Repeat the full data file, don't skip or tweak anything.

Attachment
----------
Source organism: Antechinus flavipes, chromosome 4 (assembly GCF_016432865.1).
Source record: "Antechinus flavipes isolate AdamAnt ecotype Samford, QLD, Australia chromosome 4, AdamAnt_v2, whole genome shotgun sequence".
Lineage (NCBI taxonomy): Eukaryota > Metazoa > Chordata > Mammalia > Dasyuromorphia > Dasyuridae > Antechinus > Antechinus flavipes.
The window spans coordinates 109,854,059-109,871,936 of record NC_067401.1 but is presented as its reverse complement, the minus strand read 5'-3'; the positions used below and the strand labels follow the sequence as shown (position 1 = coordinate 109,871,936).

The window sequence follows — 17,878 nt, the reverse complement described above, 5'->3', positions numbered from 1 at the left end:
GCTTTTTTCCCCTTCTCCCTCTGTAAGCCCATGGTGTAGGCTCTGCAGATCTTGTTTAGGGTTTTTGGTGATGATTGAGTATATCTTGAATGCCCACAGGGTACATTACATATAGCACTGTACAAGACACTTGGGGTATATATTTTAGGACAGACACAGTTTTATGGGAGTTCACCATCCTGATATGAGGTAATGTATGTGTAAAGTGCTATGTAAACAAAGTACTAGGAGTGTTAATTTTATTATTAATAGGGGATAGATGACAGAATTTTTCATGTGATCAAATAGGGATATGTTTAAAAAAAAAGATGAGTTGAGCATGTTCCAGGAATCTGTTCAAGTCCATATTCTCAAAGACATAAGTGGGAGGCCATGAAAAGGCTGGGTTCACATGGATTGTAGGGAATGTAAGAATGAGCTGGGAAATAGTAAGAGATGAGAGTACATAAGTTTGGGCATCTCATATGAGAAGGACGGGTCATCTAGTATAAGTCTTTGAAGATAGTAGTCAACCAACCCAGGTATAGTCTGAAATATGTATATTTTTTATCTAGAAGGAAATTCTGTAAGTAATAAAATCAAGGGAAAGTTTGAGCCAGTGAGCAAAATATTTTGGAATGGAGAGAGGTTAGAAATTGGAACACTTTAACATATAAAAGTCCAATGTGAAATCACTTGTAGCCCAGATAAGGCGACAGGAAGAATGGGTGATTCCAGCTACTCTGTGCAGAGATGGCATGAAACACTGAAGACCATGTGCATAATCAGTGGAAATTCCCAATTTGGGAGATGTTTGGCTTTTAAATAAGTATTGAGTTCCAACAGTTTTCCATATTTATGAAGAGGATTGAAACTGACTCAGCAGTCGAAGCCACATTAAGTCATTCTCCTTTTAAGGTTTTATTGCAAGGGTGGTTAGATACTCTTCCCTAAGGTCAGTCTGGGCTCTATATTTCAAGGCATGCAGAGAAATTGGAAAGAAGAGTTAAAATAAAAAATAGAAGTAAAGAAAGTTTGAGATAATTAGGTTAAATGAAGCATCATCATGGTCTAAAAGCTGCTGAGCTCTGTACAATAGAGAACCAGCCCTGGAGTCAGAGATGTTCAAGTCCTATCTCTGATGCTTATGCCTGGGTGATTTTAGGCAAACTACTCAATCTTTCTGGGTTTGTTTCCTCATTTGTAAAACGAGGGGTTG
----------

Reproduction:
Source organism: Antechinus flavipes, chromosome 4 (assembly GCF_016432865.1).
Source record: "Antechinus flavipes isolate AdamAnt ecotype Samford, QLD, Australia chromosome 4, AdamAnt_v2, whole genome shotgun sequence".
Lineage (NCBI taxonomy): Eukaryota > Metazoa > Chordata > Mammalia > Dasyuromorphia > Dasyuridae > Antechinus > Antechinus flavipes.
The window spans coordinates 109,854,059-109,871,936 of record NC_067401.1 but is presented as its reverse complement, the minus strand read 5'-3'; the positions used below and the strand labels follow the sequence as shown (position 1 = coordinate 109,871,936).

The window sequence follows — 17,878 nt, the reverse complement described above, 5'->3', positions numbered from 1 at the left end:
GCTTTTTTCCCCTTCTCCCTCTGTAAGCCCATGGTGTAGGCTCTGCAGATCTTGTTTAGGGTTTTTGGTGATGATTGAGTATATCTTGAATGCCCACAGGGTACATTACATATAGCACTGTACAAGACACTTGGGGTATATATTTTAGGACAGACACAGTTTTATGGGAGTTCACCATCCTGATATGAGGTAATGTATGTGTAAAGTGCTATGTAAACAAAGTACTAGGAGTGTTAATTTTATTATTAATAGGGGATAGATGACAGAATTTTTCATGTGATCAAATAGGGATATGTTTAAAAAAAAAGATGAGTTGAGCATGTTCCAGGAATCTGTTCAAGTCCATATTCTCAAAGACATAAGTGGGAGGCCATGAAAAGGCTGGGTTCACATGGATTGTAGGGAATGTAAGAATGAGCTGGGAAATAGTAAGAGATGAGAGTACATAAGTTTGGGCATCTCATATGAGAAGGACGGGTCATCTAGTATAAGTCTTTGAAGATAGTAGTCAACCAACCCAGGTATAGTCTGAAATATGTATATTTTTTATCTAGAAGGAAATTCTGTAAGTAATAAAATCAAGGGAAAGTTTGAGCCAGTGAGCAAAATATTTTGGAATGGAGAGAGGTTAGAAATTGGAACACTTTAACATATAAAAGTCCAATGTGAAATCACTTGTAGCCCAGATAAGGCGACAGGAAGAATGGGTGATTCCAGCTACTCTGTGCAGAGATGGCATGAAACACTGAAGACCATGTGCATAATCAGTGGAAATTCCCAATTTGGGAGATGTTTGGCTTTTAAATAAGTATTGAGTTCCAACAGTTTTCCATATTTATGAAGAGGATTGAAACTGACTCAGCAGTCGAAGCCACATTAAGTCATTCTCCTTTTAAGGTTTTATTGCAAGGGTGGTTAGATACTCTTCCCTAAGGTCAGTCTGGGCTCTATATTTCAAGGCATGCAGAGAAATTGGAAAGAAGAGTTAAAATAAAAAATAGAAGTAAAGAAAGTTTGAGATAATTAGGTTAAATGAAGCATCATCATGGTCTAAAAGCTGCTGAGCTCTGTACAATAGAGAACCAGCCCTGGAGTCAGAGATGTTCAAGTCCTATCTCTGATGCTTATGCCTGGGTGATTTTAGGCAAACTACTCAATCTTTCTGGGTTTGTTTCCTCATTTGTAAAACGAGGGGTTG